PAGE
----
Steve@SteveLowell.com     1.613.295.2413        

How to get your Audience to Believe You

speaking tipsYou must Earn your Right to be in front of your Audience!

Regardless of how you present yourself, either as an expert, as a reporter or as a philosopher, you’ll need to provide some evidence that you have actually earned the right to be in front of your audience. Inevitably, you’ll have someone in your audience who’ll be asking the question, “Who says so, besides you?” or, “Why should I believe you?” Having the proper evidence gives you the ability to handle any such questions, and you may very well have to use this evidence.

When you have the proper evidence to support your talk, you remove yourself from any line of fire of anyone who might challenge you. This provides you with enormous confidence, because you know that you have the goods to defend yourself against someone who might oppose you. You have all the proof you need, and that gives you strength.

In addition, providing evidence helps your audience to put your information into its proper context in their minds. It allows your audience to see the real-life application of your ideas, your claims or your philosophy.

The evidence you provide can depend on how you position yourself when you speak. If you’re presenting yourself as an expert, your evidence is your personal experience. As a reporter, your evidence is your research. And as a philosopher, you offer an example of the application of your philosophy.

When I used to speak about my experience with my wife’s illness, I shared many stories with our audience. We gave true accounts of our experiences that support the purpose of the talk. As long as our accounts were factual, no one could challenge the validity of what we were saying, because our evidence was our experience. In addition, when we shared our own experiences, our audience could reflect upon the similarities and differences between our experience and their own, applying our information to both. This allows them to visualize how our information might apply personally to them.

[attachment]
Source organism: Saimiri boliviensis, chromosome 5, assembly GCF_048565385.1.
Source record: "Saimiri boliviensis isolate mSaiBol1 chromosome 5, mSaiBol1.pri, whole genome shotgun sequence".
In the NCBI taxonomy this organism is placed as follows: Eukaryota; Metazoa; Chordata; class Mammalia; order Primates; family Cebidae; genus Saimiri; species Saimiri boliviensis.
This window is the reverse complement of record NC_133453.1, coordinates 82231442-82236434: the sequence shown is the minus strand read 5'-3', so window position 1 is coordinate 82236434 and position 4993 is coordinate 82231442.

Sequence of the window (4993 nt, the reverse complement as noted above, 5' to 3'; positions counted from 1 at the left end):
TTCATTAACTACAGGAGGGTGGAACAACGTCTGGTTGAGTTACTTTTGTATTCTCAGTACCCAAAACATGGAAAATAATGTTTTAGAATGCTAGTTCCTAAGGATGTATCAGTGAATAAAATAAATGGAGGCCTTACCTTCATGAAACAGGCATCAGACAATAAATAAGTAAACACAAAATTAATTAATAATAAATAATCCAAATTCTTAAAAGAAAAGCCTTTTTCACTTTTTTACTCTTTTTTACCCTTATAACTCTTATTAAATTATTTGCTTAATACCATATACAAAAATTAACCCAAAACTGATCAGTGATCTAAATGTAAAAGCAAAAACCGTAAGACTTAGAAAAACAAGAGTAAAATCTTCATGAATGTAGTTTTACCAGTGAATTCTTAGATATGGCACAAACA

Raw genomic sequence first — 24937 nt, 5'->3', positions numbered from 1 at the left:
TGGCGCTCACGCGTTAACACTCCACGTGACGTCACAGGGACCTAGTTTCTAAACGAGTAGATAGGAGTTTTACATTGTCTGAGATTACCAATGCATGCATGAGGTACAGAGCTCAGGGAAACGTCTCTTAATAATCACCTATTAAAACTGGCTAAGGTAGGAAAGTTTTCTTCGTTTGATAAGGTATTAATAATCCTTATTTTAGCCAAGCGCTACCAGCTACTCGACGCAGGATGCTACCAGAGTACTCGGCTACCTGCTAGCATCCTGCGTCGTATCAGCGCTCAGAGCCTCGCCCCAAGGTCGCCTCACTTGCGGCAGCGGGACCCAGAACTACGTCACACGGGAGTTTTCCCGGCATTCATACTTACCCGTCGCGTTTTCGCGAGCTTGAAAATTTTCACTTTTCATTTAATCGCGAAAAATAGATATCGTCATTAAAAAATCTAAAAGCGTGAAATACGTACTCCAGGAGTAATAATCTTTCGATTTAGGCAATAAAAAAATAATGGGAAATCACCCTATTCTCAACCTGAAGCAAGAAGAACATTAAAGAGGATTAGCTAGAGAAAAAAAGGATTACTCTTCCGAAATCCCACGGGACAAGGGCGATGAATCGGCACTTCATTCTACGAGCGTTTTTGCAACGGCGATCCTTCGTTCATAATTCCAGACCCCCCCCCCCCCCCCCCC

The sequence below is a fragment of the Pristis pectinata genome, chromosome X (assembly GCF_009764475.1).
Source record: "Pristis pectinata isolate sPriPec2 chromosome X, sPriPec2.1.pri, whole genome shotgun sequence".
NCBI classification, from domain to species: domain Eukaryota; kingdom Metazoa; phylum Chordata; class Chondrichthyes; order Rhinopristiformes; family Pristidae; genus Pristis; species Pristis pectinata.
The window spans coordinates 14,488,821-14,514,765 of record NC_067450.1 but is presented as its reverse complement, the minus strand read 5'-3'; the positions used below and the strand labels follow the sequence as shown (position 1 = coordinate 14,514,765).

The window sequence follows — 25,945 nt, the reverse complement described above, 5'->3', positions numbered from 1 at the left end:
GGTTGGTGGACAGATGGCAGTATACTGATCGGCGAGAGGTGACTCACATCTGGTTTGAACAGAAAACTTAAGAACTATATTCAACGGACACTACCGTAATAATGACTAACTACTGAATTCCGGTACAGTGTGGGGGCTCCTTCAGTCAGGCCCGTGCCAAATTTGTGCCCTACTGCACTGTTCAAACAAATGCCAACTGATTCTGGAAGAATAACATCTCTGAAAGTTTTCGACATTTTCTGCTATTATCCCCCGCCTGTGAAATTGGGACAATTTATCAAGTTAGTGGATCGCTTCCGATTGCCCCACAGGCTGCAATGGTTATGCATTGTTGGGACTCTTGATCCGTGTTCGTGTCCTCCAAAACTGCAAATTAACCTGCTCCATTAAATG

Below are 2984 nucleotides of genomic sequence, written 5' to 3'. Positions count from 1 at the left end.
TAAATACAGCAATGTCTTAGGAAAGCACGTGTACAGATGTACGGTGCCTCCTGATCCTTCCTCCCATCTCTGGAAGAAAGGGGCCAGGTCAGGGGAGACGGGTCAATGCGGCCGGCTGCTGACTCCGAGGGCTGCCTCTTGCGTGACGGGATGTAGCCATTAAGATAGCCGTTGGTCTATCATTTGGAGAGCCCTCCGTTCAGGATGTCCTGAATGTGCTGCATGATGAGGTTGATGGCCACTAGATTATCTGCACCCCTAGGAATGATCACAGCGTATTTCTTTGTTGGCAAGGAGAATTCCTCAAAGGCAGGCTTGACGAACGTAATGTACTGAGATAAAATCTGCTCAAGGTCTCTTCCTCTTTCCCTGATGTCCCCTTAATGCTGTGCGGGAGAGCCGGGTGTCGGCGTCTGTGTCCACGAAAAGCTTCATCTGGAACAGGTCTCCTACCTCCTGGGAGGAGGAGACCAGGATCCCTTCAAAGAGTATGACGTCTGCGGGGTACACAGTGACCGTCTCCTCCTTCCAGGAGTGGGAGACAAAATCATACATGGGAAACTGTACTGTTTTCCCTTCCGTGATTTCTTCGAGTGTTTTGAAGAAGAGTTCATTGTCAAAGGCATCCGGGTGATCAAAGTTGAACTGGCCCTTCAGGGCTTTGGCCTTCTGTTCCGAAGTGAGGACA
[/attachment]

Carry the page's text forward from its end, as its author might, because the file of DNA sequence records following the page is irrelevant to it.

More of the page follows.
When I speak about the illness from a scientific standpoint, I presented a lot of data and information that I had researched. I presented myself as a reporter. My evidence was the information I’d researched and the sources from which it came. I’d have copies of the books that I referenced, and I’d hold the books high in the air for all to see when I referenced them. This way, if someone challenged my information, all I had to do was refer them to the book. If they wanted to challenge the book, so be it, but that took me out of the line of fire.

When speaking and was disclosing my sources, this also allowed my audience to obtain their own copies, and to follow their own research, if they so chose. As a reporter, your evidence is the research you’ve done and the sources from which that research came.

In my book, I mention John Heney, who was a guest speaker at my business education and networking event called “Your Stage.” In John Heney’s presentation at “Your Stage,” he shared some of his philosophies with us. In his presentation, he also shared his personal accounts of how he applied his philosophies to heal himself from an illness that cripples almost everyone it touches. At the end of John’s presentation, he not only shared his philosophies, but he also provided examples of their application.

As a philosopher, your evidence is in the examples of how of your creative spin was applied to resolve a problem.

So, what’s the lesson? Providing evidence to support every point you make boosts your confidence, enhances your credibility, and helps your audience apply your information. Always have an answer for the questions, “Who says so, besides you?” and, “Why should I believe you?”

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